The novelist and the theologian

I’m trying to live as Haruki Murakami writes: with questions but not an end in mind. 

Have you ever woken up and felt your world had become completely strange, almost foreign? I’m sure this is a disconcerting feeling for anyone. For those of us trained to study and think about particular slivers of the world, the vertigo is especially distressing. Even before the pandemic, the acceleration of seemingly endless news cycles of economic, ecological, and social fraying was hard to keep up with. For me, this acceleration was coupled with teaching theology, coming to class every day with hope and some sort of explanation—something that would suggest it could be different. But it never seemed to be.

I’ve been telling people that the last few years “broke my brain.” I just didn’t have an explanation. But it was more than that. I didn’t know what to pray for, so I stopped. I didn’t know how to make a sense of the fragile psychologies of Whiteness and patriarchy, or of why institutions would let themselves crumble rather than see the possibility of life with God for all of us.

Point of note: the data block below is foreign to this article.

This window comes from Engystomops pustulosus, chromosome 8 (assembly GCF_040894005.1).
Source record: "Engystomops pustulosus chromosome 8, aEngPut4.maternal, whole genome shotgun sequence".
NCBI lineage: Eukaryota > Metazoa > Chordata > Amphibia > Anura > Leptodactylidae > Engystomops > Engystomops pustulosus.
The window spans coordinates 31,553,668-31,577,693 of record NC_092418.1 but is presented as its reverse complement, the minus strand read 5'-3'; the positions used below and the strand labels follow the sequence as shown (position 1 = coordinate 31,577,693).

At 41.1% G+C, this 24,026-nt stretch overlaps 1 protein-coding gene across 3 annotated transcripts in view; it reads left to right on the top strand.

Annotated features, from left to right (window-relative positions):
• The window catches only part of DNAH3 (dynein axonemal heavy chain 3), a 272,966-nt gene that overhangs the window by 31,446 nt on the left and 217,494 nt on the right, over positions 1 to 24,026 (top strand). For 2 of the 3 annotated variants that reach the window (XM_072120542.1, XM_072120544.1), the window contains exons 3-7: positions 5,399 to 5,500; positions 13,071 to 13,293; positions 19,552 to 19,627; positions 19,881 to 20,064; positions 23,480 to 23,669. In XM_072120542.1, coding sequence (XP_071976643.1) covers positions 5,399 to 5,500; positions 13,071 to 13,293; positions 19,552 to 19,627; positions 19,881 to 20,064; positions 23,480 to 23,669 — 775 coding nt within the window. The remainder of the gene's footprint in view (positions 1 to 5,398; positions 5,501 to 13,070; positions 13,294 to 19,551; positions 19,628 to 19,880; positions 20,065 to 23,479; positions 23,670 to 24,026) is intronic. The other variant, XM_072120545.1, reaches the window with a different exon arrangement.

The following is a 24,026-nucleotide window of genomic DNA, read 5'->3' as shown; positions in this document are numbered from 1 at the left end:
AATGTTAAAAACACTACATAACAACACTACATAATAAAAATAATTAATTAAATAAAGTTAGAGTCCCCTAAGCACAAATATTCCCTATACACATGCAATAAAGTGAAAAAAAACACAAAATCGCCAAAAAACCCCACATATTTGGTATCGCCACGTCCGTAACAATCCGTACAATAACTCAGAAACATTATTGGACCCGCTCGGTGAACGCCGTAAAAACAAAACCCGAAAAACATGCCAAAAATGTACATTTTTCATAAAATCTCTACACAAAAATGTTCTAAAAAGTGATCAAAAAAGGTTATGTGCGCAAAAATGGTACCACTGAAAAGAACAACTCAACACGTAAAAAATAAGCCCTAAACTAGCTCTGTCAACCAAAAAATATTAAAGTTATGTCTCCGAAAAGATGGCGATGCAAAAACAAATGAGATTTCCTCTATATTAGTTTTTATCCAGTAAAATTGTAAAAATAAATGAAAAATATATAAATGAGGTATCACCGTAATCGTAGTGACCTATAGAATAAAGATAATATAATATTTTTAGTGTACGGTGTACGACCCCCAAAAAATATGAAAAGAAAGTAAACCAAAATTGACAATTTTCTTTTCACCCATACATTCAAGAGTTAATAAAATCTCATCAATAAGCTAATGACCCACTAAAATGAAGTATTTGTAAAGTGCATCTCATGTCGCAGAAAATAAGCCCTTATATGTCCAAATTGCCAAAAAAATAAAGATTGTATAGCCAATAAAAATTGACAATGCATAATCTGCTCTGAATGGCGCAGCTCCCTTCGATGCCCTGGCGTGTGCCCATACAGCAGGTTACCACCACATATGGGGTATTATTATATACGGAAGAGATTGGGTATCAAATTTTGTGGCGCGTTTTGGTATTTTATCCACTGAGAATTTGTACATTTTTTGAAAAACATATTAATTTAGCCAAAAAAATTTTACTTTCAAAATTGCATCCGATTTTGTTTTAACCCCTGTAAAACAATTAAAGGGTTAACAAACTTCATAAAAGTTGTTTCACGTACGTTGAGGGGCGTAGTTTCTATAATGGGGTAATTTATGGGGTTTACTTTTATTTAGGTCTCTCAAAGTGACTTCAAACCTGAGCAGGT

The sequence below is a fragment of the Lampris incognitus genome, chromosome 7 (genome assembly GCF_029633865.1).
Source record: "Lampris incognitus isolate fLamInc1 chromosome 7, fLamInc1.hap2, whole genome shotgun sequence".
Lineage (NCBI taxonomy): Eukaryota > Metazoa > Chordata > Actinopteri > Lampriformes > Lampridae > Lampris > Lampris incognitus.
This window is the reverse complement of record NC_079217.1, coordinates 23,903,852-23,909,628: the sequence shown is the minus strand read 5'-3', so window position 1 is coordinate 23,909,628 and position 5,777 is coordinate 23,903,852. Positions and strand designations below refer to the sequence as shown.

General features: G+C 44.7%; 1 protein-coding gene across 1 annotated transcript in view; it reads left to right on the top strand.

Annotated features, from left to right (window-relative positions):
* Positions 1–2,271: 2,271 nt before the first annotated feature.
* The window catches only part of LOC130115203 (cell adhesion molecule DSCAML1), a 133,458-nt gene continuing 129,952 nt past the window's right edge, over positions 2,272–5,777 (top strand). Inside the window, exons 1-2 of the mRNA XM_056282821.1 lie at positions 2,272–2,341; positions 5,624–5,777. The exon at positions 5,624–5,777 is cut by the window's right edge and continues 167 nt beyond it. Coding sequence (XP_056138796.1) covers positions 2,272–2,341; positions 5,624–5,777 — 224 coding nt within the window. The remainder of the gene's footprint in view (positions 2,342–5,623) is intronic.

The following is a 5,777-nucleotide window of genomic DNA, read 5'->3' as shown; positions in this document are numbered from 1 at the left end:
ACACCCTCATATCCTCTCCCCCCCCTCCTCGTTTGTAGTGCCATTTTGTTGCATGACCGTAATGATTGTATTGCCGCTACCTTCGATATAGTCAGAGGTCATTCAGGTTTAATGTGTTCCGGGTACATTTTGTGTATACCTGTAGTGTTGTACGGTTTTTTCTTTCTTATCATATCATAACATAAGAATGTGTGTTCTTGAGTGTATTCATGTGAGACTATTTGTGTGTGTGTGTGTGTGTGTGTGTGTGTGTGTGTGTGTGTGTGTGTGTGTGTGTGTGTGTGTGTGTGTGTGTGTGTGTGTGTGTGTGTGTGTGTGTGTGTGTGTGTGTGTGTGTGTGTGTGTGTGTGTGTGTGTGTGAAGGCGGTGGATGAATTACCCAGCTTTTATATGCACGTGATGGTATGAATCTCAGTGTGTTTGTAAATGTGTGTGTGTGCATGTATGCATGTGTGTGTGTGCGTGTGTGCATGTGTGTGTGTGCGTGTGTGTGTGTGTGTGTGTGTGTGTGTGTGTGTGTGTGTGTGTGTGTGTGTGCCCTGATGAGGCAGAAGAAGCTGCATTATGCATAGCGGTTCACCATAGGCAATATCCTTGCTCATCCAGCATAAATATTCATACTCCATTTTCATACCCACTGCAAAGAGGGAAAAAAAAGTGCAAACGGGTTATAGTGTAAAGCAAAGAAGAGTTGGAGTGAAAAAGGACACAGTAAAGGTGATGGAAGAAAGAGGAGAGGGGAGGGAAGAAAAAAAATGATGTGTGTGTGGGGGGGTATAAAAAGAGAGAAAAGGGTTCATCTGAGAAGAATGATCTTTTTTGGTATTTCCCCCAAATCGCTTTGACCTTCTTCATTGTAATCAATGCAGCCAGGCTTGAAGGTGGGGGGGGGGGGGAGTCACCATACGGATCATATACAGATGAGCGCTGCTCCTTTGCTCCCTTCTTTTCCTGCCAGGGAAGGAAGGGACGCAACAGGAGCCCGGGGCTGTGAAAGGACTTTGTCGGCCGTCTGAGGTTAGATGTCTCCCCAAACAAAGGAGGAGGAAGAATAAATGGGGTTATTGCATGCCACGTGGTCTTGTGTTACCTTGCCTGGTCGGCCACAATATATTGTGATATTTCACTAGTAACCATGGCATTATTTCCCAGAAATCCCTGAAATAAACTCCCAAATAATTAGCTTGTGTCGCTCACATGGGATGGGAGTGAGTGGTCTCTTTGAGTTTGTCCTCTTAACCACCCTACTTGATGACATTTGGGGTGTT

To be perfectly honest, I stopped trying. I did my job. I believed what I was teaching, at least, but I wasn’t furiously pumping water out of the boat anymore. The waves were crashing, the water was rising. At some point I stopped bailing and just held my breath and wondered how long I’d be able to tread water.